The Horizon Tech Arctic Tank was released into the vaping market and was quickly showered with popularity because of it being the first “said” sub-ohm clearomizer tank that was capable of being ran at a higher than normal wattage without the inability to wick properly. Today, we’re going to test the Arctic Tank, put it through the wringer and find out if this sub-ohm tank is what it’s been hyped up to be in this Horizon Tech Arctic Tank Sub-Ohm Clearomizer Review.
Appearance / Packaging
The Horizon Tech Arctic Tank comes in a clear plastic case that is filled with a white cut-out foam piece to hold the Arctic Tank and an extra coil. There isn’t too much to the packaging for the arctic tank, except that it’s filled with its logo or name on every side and the back showing how to fill the Arctic, as well as listing its features.
The Arctic Sub-Ohm Clearomizer looks rather average, other than its indention here and there and its 4 large airflow holes. Now, of course it’s shaped a bit different from other tanks and it doesn’t look exactly the same, but for the most part, it just looks like any other clearomizer with no real huge defining characteristic. Fortunately, the metal construction and durable look that it has, I dig, so as far as the appearance goes, it’s good in my book.
The first features that I would like to point out about the Arctic Tank is what leads to one of the best features of all. The Arctic pre-made coil heads use US made Kanthal Wire and it uses 100% Organic Cotton. When those coil heads are installed, the Arctic’s most notable feature shines, which is that it can handle 10w to 100w, which is rather astonishing for a clearomizer. We went from having wicking issues with clearomizer, to them being able to handle sub-ohm resistance, to now being able to run them up to 100 watts… wicked!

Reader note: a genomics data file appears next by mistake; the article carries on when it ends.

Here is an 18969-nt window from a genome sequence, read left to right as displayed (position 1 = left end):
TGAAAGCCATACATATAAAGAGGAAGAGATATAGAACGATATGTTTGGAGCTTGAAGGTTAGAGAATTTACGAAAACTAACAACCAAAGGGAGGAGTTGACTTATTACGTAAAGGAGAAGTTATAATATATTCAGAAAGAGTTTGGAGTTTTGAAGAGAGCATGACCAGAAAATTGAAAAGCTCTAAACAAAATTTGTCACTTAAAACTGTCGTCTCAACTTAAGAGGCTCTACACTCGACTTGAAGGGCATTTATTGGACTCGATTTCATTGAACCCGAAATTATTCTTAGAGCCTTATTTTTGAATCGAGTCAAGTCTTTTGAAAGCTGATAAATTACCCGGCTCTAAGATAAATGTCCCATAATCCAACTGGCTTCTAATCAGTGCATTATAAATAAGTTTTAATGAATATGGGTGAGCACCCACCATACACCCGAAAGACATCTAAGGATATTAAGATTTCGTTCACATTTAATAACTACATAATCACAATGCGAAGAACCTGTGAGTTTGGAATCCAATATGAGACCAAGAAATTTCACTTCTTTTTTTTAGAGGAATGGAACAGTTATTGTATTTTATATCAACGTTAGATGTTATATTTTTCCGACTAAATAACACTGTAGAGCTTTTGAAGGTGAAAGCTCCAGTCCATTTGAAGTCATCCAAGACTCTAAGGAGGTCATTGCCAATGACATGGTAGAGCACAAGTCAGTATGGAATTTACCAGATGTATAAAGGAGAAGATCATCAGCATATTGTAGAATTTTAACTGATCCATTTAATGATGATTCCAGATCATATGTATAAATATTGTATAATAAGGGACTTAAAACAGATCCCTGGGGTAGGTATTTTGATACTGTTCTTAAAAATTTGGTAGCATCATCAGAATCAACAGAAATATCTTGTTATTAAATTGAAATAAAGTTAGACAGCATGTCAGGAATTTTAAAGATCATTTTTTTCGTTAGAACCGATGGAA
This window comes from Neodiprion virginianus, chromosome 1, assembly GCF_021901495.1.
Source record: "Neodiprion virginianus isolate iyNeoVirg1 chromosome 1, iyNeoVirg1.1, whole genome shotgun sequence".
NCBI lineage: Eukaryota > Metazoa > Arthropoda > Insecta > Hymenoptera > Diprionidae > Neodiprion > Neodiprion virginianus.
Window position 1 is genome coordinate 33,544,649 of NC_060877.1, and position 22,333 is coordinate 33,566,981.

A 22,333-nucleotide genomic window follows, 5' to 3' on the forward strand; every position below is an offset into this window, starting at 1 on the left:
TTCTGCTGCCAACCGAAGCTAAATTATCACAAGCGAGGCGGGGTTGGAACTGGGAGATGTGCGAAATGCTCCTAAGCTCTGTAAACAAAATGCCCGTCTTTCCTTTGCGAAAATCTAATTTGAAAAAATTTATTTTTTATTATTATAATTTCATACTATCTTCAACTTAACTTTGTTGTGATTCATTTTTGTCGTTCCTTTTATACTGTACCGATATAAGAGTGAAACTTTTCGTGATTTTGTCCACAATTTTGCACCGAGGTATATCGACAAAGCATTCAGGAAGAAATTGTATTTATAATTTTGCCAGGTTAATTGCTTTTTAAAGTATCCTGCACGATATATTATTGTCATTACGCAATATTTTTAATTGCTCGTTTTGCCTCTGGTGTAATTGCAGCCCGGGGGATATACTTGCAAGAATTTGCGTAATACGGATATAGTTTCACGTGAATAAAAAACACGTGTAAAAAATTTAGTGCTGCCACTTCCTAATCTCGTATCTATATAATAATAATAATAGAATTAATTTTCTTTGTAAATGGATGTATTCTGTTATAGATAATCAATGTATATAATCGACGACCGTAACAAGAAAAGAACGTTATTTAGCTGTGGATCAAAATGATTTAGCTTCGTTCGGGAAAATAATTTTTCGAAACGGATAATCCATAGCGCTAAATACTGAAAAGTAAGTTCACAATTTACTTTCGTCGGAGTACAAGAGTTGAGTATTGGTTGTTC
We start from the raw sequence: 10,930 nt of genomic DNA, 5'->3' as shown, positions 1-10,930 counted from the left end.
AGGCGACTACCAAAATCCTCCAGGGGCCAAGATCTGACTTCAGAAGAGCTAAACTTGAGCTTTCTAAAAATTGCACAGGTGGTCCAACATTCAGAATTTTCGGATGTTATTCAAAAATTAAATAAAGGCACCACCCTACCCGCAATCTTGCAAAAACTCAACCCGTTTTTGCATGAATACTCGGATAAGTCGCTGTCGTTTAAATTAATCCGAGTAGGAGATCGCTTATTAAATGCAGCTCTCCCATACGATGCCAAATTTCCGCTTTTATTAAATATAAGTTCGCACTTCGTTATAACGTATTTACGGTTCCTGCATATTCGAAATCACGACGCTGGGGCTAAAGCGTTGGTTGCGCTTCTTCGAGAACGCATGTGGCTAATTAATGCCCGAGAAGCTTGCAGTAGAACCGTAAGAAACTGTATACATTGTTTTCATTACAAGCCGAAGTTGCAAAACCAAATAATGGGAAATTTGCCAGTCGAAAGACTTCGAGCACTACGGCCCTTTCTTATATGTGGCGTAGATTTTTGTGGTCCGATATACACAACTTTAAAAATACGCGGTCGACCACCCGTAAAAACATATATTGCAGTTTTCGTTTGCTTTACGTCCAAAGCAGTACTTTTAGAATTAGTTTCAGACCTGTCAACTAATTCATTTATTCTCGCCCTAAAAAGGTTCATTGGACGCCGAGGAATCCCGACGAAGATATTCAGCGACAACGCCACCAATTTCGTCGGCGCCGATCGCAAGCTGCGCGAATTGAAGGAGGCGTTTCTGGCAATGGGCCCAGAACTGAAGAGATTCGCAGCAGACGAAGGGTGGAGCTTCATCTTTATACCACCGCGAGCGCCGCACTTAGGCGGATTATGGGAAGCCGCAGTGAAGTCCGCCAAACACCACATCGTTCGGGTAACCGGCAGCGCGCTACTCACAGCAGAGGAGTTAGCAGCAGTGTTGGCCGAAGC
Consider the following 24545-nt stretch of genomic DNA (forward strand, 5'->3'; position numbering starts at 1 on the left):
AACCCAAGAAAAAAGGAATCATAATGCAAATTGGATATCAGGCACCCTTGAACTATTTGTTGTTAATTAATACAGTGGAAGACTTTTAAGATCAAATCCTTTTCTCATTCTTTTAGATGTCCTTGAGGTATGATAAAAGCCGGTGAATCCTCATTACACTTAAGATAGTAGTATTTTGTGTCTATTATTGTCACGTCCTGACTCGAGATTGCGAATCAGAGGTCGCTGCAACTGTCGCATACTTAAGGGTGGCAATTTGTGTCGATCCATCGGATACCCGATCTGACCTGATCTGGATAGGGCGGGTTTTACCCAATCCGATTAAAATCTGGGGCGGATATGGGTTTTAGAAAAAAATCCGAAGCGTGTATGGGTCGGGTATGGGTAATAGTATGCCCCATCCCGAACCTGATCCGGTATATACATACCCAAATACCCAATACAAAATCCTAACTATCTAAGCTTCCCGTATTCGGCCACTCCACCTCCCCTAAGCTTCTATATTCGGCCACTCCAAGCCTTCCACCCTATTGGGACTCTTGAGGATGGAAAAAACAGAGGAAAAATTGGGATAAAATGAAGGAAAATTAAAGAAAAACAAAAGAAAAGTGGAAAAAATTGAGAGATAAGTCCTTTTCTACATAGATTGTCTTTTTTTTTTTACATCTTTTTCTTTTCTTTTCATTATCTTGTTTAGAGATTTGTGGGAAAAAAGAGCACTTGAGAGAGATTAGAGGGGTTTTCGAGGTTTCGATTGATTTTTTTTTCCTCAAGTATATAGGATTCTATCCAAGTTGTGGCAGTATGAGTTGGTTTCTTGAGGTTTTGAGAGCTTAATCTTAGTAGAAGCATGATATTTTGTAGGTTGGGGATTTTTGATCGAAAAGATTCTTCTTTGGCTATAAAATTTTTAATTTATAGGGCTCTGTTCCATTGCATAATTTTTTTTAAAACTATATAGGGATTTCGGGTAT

The Arctic Tank is made from high-grade stainless steel and its middle tank portion is made of pyrex glass. Other features include the 4-stage adjustable valve (adjustable airflow), which isn’t as airy as you would think. With that many holes and that wide of holes on the base, you would expect it to be as airy as an RDA, but you have to remember, the air still has to travel through that small tube in the center of the clearomizer. With that said, no matter how many holes it has at the bottom, there’s still going to be some restriction there. Anyhow, it definitely has better airflow than any other clearomizer I’ve used to date, so that’s saying something.
And, the last thing I’d like to point out is that you have the ability to go even lower than the 0.5Ω replacement coil heads that are offered with the tank. As a separate purchase, you can get your hands on a 0.2Ω and if you’re looking for higher resistance, Horizon Tech even has 1.2Ω replacement heads.
I personally feel that the Arctic Tank lacks a bit when it comes to flavor at lower wattages, but excels highly when it comes to vapor production. This tank has stayed true to its word about being able to handle high wattage, but at the same time, the stainless steel that the clearomizer is made of gets too hot. I feel that heat sink fins would have been a great addition to this sub-ohm clearomizer. Another problem I noticed is that with the 0.5Ω coil heads, even going up to 40 watts and chain vaping will give you dry hits (it can only handle high wattage for a few pulls. I’ve heard many of the coils are bad, while some work just fine). Although it can reach a high wattage doesn’t mean you don’t have to give it time to re-soak them wicks after a big pull. I guess the best thing you can say about the performance of the Arctic Tank is that it has no problem throwing out very big clouds, so if you’re looking to cloud chase with a sub-ohm clearomizer, this will be best for that.